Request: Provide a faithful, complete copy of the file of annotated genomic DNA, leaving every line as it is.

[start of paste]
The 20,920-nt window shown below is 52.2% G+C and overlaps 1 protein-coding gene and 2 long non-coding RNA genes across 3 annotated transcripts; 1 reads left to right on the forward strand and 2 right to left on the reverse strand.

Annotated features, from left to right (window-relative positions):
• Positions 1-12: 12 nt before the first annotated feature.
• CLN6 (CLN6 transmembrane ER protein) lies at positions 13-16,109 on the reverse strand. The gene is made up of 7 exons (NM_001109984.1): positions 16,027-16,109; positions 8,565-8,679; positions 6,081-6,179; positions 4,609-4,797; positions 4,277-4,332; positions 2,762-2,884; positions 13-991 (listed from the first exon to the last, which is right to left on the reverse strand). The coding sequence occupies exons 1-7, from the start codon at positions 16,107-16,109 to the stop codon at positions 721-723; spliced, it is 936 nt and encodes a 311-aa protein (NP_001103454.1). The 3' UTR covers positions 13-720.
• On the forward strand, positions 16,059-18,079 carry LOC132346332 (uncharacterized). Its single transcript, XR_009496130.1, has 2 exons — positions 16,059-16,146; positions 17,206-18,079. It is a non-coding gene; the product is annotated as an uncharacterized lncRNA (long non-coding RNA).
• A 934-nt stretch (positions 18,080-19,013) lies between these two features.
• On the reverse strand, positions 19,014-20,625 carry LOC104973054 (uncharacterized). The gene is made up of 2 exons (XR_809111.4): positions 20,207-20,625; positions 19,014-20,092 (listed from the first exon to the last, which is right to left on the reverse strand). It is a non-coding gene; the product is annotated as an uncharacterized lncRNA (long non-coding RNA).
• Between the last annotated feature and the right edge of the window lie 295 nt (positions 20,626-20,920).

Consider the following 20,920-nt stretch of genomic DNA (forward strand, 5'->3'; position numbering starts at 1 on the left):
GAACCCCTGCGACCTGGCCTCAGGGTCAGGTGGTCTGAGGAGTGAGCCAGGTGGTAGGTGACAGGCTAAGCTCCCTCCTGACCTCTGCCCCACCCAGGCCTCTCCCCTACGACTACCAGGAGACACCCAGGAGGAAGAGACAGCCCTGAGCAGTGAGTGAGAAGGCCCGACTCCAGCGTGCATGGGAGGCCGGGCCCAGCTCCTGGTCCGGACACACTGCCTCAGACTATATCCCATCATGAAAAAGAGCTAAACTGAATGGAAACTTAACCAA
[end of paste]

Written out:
The 20,920-nt window shown below is 52.2% G+C and overlaps 1 protein-coding gene and 2 long non-coding RNA genes across 3 annotated transcripts; 1 reads left to right on the forward strand and 2 right to left on the reverse strand.

Annotated features, from left to right (window-relative positions):
• Positions 1-12: 12 nt before the first annotated feature.
• CLN6 (CLN6 transmembrane ER protein) lies at positions 13-16,109 on the reverse strand. The gene is made up of 7 exons (NM_001109984.1): positions 16,027-16,109; positions 8,565-8,679; positions 6,081-6,179; positions 4,609-4,797; positions 4,277-4,332; positions 2,762-2,884; positions 13-991 (listed from the first exon to the last, which is right to left on the reverse strand). The coding sequence occupies exons 1-7, from the start codon at positions 16,107-16,109 to the stop codon at positions 721-723; spliced, it is 936 nt and encodes a 311-aa protein (NP_001103454.1). The 3' UTR covers positions 13-720.
• On the forward strand, positions 16,059-18,079 carry LOC132346332 (uncharacterized). Its single transcript, XR_009496130.1, has 2 exons — positions 16,059-16,146; positions 17,206-18,079. It is a non-coding gene; the product is annotated as an uncharacterized lncRNA (long non-coding RNA).
• A 934-nt stretch (positions 18,080-19,013) lies between these two features.
• On the reverse strand, positions 19,014-20,625 carry LOC104973054 (uncharacterized). The gene is made up of 2 exons (XR_809111.4): positions 20,207-20,625; positions 19,014-20,092 (listed from the first exon to the last, which is right to left on the reverse strand). It is a non-coding gene; the product is annotated as an uncharacterized lncRNA (long non-coding RNA).
• Between the last annotated feature and the right edge of the window lie 295 nt (positions 20,626-20,920).

Consider the following 20,920-nt stretch of genomic DNA (forward strand, 5'->3'; position numbering starts at 1 on the left):
GAACCCCTGCGACCTGGCCTCAGGGTCAGGTGGTCTGAGGAGTGAGCCAGGTGGTAGGTGACAGGCTAAGCTCCCTCCTGACCTCTGCCCCACCCAGGCCTCTCCCCTACGACTACCAGGAGACACCCAGGAGGAAGAGACAGCCCTGAGCAGTGAGTGAGAAGGCCCGACTCCAGCGTGCATGGGAGGCCGGGCCCAGCTCCTGGTCCGGACACACTGCCTCAGACTATATCCCATCATGAAAAAGAGCTAAACTGAATGGAAACTTAACCAA